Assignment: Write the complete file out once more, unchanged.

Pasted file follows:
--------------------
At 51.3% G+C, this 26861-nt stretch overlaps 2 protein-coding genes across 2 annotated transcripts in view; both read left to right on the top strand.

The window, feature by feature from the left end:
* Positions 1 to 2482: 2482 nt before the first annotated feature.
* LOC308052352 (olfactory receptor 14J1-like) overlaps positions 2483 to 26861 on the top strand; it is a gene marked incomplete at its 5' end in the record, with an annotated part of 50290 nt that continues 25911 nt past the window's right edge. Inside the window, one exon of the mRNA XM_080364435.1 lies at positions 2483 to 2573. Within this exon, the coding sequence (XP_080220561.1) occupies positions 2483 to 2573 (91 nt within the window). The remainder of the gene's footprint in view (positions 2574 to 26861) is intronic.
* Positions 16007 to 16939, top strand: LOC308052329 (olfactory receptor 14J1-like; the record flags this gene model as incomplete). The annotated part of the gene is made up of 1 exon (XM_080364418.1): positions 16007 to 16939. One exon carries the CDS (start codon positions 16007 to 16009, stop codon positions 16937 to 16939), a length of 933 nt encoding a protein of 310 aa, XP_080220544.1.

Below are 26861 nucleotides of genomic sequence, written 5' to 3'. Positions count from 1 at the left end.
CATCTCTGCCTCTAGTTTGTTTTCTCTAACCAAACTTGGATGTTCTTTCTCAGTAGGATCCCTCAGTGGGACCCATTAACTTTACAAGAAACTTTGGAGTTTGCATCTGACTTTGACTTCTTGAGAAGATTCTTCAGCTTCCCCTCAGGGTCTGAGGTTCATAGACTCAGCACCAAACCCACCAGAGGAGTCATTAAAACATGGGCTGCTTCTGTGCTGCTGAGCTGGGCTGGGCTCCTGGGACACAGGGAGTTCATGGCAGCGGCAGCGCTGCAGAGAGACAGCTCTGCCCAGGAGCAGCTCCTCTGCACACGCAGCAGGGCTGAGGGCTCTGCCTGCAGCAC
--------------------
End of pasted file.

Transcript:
At 51.3% G+C, this 26861-nt stretch overlaps 2 protein-coding genes across 2 annotated transcripts in view; both read left to right on the top strand.

The window, feature by feature from the left end:
* Positions 1 to 2482: 2482 nt before the first annotated feature.
* LOC308052352 (olfactory receptor 14J1-like) overlaps positions 2483 to 26861 on the top strand; it is a gene marked incomplete at its 5' end in the record, with an annotated part of 50290 nt that continues 25911 nt past the window's right edge. Inside the window, one exon of the mRNA XM_080364435.1 lies at positions 2483 to 2573. Within this exon, the coding sequence (XP_080220561.1) occupies positions 2483 to 2573 (91 nt within the window). The remainder of the gene's footprint in view (positions 2574 to 26861) is intronic.
* Positions 16007 to 16939, top strand: LOC308052329 (olfactory receptor 14J1-like; the record flags this gene model as incomplete). The annotated part of the gene is made up of 1 exon (XM_080364418.1): positions 16007 to 16939. One exon carries the CDS (start codon positions 16007 to 16009, stop codon positions 16937 to 16939), a length of 933 nt encoding a protein of 310 aa, XP_080220544.1.

Below are 26861 nucleotides of genomic sequence, written 5' to 3'. Positions count from 1 at the left end.
CATCTCTGCCTCTAGTTTGTTTTCTCTAACCAAACTTGGATGTTCTTTCTCAGTAGGATCCCTCAGTGGGACCCATTAACTTTACAAGAAACTTTGGAGTTTGCATCTGACTTTGACTTCTTGAGAAGATTCTTCAGCTTCCCCTCAGGGTCTGAGGTTCATAGACTCAGCACCAAACCCACCAGAGGAGTCATTAAAACATGGGCTGCTTCTGTGCTGCTGAGCTGGGCTGGGCTCCTGGGACACAGGGAGTTCATGGCAGCGGCAGCGCTGCAGAGAGACAGCTCTGCCCAGGAGCAGCTCCTCTGCACACGCAGCAGGGCTGAGGGCTCTGCCTGCAGCAC